The last few weeks have been numbing and immobilizing to say the least. From global acts of terror to violence in our own "backyards". As I felt the weight of powerlessness, I stumbled across this incredible section in Parker Palmer's book titled A Hidden Wholeness: A Journey Toward an Undivided Life.
I had been reading this book for the last few months and the final section titled "The Third Way: Nonviolence in Everyday Life" was a perfect end to his book but also found me just when I needed it the most.
These last few weeks I have been contemplating, reflecting, and asking the simple question: how do I engage issues of violence that go beyond my control?
I hope this excerpt encourages you to look at violence, not as simply physical acts of brutality that we see in the media but as "any act of violating the identity and integrity of another person." A nonviolent approach is more than just "laying down our weapons". A nonviolent approach is to give dignity to every single person we encounter and to see the interconnectedness each human has as part of a larger narrative.
Excerpt from A Hidden Wholeness (Pg. 168-169)
"By violence I mean more than the physical savagery that gets much of the press. Far more common are those assaults on the human spirit so endemic to our lives that we may not even recognized them as acts of violence.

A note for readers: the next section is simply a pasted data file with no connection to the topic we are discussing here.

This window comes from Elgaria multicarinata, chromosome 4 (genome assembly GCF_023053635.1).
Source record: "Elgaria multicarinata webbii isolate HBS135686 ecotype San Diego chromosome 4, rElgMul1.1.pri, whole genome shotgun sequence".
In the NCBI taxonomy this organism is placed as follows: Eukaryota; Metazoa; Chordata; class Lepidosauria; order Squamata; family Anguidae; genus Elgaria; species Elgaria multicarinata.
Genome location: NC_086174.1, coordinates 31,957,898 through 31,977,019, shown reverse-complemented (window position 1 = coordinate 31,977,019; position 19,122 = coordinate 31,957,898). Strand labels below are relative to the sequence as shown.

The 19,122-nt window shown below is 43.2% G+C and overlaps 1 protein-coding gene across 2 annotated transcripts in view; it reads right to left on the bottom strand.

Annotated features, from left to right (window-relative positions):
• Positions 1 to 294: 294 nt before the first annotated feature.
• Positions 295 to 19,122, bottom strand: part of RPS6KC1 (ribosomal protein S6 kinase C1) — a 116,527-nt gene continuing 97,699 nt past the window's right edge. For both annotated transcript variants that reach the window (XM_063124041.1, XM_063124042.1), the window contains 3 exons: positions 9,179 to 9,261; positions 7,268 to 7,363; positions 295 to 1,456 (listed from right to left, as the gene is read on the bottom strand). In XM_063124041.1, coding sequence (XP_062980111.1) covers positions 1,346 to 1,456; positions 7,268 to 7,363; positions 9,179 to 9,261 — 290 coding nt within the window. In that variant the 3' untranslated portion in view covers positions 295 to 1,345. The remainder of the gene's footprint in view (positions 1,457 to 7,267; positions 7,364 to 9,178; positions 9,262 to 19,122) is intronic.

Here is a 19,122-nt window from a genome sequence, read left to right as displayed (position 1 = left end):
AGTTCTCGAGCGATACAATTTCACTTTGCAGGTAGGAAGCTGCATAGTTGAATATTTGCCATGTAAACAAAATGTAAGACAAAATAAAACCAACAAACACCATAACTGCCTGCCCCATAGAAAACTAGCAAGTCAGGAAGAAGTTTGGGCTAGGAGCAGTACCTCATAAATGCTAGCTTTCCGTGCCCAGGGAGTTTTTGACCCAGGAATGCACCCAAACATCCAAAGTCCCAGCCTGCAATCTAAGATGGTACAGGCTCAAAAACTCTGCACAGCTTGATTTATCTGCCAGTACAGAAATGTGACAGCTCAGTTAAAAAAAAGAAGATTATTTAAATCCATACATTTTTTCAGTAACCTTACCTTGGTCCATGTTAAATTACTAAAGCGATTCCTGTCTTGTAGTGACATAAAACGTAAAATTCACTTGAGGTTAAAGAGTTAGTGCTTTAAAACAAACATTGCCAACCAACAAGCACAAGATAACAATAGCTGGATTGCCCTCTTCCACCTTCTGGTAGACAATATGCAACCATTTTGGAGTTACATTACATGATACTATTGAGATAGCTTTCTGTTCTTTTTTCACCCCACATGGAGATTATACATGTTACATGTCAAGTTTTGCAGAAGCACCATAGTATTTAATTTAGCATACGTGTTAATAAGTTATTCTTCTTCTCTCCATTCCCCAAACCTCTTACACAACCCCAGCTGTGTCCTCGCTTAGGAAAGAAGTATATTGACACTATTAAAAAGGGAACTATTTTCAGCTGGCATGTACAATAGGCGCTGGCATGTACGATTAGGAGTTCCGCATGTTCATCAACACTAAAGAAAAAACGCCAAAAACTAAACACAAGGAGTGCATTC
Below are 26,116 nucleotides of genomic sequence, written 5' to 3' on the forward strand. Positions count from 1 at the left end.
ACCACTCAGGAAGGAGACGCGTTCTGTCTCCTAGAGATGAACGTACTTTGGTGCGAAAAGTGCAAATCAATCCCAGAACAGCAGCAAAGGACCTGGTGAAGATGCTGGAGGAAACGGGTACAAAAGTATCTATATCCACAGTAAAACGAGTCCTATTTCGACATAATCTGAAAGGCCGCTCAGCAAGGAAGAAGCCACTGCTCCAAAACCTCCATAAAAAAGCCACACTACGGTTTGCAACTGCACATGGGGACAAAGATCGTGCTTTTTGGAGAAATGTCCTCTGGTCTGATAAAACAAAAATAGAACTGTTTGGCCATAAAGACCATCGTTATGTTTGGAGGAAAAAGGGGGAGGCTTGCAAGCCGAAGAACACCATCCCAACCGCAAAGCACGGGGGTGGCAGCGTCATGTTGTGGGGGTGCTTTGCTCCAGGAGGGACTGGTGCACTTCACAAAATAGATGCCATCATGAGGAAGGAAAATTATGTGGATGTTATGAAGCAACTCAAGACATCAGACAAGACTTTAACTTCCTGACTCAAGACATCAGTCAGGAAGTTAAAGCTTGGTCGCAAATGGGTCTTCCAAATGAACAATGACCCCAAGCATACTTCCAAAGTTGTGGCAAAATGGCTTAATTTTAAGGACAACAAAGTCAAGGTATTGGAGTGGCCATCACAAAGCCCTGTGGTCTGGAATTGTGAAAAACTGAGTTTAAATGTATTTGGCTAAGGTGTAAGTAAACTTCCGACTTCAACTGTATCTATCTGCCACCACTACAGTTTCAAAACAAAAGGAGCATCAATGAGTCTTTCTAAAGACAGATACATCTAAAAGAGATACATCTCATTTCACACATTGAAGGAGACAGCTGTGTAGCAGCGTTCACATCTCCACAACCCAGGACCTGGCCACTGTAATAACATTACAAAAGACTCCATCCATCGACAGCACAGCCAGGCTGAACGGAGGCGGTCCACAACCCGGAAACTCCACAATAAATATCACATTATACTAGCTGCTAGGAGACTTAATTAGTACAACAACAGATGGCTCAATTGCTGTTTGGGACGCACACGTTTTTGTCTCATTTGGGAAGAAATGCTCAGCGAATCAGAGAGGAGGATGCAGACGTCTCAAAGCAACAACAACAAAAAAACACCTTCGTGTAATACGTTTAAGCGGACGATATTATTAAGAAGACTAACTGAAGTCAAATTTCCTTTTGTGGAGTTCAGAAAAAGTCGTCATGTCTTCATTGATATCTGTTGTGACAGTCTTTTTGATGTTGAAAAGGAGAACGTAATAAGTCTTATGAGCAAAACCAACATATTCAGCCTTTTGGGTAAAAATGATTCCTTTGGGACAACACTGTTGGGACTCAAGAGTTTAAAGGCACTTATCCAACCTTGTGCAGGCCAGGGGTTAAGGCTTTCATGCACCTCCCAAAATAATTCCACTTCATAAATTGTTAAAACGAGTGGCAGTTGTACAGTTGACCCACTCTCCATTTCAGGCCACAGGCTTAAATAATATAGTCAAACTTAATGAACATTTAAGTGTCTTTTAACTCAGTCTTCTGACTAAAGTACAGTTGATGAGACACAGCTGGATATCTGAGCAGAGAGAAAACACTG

Violence is done when parents insult children, when teachers demean students, when supervisors treat employees as disposable means to economic ends, when physicians treat patients as objects, when people condemn gays and lesbians “in the name of God,” when racists live by the belief that people with a different skin color are less than human. And just as physical violence may lead to bodily death, spiritual violence causes death in other guises—the death of a sense of self, of trust in others, of risk taking on behalf of creativity, of commitment to the common good. If obituaries were written for deaths of this kind, every daily newspaper would be a tome.
By violence I mean any way we have of violating the identity and integrity of another person. I find this definition helpful because it reveals the critical connections between violent acts large and small—from dropping bombs on civilians halfway around the world to demeaning a child in a classroom.
Most of us live our lives in the home or classroom or workplace; we play bit parts in the great global drama. But the choices we make in the microarenas of life contribute, for better or for worse, to what happens in the world at large. Even if we do no more than acquiesce to small daily doses of violence, we become desensitized to it, embracing the popular insanity that violence is ‘only normal’ and passively assenting to its dominance."